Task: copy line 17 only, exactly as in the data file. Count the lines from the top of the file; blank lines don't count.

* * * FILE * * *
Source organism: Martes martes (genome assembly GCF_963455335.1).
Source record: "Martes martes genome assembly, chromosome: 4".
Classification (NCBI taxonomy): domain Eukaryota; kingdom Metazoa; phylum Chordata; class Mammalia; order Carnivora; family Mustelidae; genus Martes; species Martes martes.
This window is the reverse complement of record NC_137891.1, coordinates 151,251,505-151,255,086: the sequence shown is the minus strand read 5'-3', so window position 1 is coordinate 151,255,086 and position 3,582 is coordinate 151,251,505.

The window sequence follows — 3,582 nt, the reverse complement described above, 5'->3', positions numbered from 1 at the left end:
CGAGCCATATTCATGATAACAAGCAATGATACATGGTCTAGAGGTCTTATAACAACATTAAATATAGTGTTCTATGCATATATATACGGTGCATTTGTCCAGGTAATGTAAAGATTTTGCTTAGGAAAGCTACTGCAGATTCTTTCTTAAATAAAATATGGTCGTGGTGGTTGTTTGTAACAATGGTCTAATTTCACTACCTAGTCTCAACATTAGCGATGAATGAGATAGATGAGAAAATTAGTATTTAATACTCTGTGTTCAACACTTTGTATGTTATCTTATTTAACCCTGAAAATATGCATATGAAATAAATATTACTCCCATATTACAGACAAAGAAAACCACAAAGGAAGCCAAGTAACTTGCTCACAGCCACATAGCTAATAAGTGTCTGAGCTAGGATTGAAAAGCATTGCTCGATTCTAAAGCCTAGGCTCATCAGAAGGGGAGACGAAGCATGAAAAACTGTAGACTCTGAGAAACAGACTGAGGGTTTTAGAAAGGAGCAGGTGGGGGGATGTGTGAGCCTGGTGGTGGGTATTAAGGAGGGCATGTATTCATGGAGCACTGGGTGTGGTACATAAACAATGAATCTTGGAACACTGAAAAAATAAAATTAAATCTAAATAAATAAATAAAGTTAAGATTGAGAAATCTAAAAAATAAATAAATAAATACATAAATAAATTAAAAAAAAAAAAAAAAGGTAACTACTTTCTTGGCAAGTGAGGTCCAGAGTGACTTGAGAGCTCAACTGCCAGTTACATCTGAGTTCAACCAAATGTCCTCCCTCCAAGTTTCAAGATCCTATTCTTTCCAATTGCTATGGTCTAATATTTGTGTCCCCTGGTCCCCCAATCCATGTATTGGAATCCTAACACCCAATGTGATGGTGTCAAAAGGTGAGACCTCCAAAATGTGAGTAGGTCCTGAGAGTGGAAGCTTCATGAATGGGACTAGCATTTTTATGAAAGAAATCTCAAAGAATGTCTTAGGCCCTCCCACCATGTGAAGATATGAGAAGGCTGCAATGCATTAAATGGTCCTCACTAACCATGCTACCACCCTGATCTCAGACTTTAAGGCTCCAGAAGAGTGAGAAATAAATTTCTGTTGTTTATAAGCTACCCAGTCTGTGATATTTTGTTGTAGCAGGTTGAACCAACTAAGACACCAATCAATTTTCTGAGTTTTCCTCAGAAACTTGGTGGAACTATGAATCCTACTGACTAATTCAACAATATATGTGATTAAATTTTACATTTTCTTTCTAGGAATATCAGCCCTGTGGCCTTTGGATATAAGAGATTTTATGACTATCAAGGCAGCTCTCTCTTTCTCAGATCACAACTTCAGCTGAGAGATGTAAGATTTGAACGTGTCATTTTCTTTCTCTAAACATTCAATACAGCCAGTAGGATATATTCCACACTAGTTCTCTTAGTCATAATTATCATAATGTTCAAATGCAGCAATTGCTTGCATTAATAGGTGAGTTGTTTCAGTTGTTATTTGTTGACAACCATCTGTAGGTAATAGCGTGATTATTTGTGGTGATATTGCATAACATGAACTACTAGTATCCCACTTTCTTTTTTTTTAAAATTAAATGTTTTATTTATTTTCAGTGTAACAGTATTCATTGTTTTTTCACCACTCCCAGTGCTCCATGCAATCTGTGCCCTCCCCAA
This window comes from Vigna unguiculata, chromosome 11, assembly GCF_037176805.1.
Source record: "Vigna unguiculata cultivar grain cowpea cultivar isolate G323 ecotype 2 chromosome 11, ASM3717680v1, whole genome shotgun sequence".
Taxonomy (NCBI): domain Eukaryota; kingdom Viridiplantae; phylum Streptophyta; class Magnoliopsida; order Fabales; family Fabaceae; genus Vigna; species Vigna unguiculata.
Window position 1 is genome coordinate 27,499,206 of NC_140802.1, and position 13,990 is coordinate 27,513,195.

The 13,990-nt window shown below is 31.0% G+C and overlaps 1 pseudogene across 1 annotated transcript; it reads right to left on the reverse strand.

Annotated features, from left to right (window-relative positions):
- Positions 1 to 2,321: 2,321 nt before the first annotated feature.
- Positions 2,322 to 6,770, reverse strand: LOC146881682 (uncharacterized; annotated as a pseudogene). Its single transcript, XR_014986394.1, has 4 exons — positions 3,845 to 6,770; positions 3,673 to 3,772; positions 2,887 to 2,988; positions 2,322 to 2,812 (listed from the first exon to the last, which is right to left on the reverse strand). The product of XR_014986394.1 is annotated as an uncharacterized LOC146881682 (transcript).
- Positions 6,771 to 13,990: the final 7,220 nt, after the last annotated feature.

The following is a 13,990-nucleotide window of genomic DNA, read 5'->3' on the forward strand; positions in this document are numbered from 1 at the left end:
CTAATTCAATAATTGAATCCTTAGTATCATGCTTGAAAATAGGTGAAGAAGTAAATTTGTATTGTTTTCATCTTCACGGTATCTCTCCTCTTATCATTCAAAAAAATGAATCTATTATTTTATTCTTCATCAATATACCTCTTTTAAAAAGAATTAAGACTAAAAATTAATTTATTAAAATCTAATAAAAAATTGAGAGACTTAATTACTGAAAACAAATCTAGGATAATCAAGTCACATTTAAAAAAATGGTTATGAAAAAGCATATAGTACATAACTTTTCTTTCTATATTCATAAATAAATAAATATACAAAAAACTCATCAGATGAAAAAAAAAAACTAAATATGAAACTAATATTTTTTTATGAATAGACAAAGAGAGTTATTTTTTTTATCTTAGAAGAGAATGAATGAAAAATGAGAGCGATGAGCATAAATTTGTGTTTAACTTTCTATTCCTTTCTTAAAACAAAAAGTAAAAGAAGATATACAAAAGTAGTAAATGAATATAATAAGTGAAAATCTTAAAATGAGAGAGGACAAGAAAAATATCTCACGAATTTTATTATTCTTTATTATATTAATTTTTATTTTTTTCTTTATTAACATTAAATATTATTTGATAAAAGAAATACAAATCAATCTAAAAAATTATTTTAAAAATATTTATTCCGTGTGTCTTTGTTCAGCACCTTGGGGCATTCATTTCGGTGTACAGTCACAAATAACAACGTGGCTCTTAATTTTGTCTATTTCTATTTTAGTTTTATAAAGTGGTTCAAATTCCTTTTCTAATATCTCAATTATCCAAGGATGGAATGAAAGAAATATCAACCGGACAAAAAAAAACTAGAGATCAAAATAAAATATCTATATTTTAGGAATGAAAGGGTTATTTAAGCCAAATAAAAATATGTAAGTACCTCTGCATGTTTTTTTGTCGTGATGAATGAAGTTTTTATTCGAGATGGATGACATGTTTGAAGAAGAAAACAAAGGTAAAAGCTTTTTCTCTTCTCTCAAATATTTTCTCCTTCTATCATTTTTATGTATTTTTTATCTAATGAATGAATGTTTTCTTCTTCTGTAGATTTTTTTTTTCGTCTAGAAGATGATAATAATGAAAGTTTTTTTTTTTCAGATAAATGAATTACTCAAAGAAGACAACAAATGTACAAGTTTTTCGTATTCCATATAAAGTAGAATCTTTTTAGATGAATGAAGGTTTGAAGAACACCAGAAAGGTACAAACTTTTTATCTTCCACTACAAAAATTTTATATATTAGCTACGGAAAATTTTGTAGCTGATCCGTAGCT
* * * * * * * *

CTAATTCAATAATTGAATCCTTAGTATCATGCTTGAAAATAGGTGAAGAAGTAAATTTGTATTGTTTTCATCTTCACGGTATCTCTCCTCTTATCATTCAAAAAAATGAATCTATTATTTTATTCTTCATCAATATACCTCTTTTAAAAAGAATTAAGACTAAAAATTAATTTATTAAAATCTAATAAAAAATTGAGAGACTTAATTACTGAAAACAAATCTAGGATAATCAAGTCACATTTAAAAAAATGGTTATGAAAAAGCATATAGTACATAACTTTTCTTTCTATATTCATAAATAAATAAATATACAAAAAACTCATCAGATGAAAAAAAAAAACTAAATATGAAACTAATATTTTTTTATGAATAGACAAAGAGAGTTATTTTTTTTATCTTAGAAGAGAATGAATGAAAAATGAGAGCGATGAGCATAAATTTGTGTTTAACTTTCTATTCCTTTCTTAAAACAAAAAGTAAAAGAAGATATACAAAAGTAGTAAATGAATATAATAAGTGAAAATCTTAAAATGAGAGAGGACAAGAAAAATATCTCACGAATTTTATTATTCTTTATTATATTAATTTTTATTTTTTTCTTTATTAACATTAAATATTATTTGATAAAAGAAATACAAATCAATCTAAAAAATTATTTTAAAAATATTTATTCCGTGTGTCTTTGTTCAGCACCTTGGGGCATTCATTTCGGTGTACAGTCACAAATAACAACGTGGCTCTTAATTTTGTCTATTTCTATTTTAGTTTTATAAAGTGGTTCAAATTCCTTTTCTAATATCTCAATTATCCAAGGATGGAATGAAAGAAATATCAACCGGACAAAAAAAAACTAGAGATCAAAATAAAATATCTATATTTTAGGAATGAAAGGGTTATTTAAGCCAAATAAAAATATGTAAGTACCTCTGCATGTTTTTTTGTCGTGATGAATGAAGTTTTTATTCGAGATGGATGACATGTTTGAAGAAGAAAACAAAGGTAAAAGCTTTTTCTCTTCTCTCAAATATTTTCTCCTTCTATCATTTTTATGTATTTTTTATCTAATGAATGAATGTTTTCTTCTTCTGTAGATTTTTTTTTTCGTCTAGAAGATGATAATAATGAAAGTTTTTTTTTTTCAGATAAATGAATTACTCAAAGAAGACAACAAATGTACAAGTTTTTCGTATTCCATATAAAGTAGAATCTTTTTAGATGAATGAAGGTTTGAAGAACACCAGAAAGGTACAAACTTTTTATCTTCCACTACAAAAATTTTATATATTAGCTACGGAAAATTTTGTAGCTGATCCGTAGCT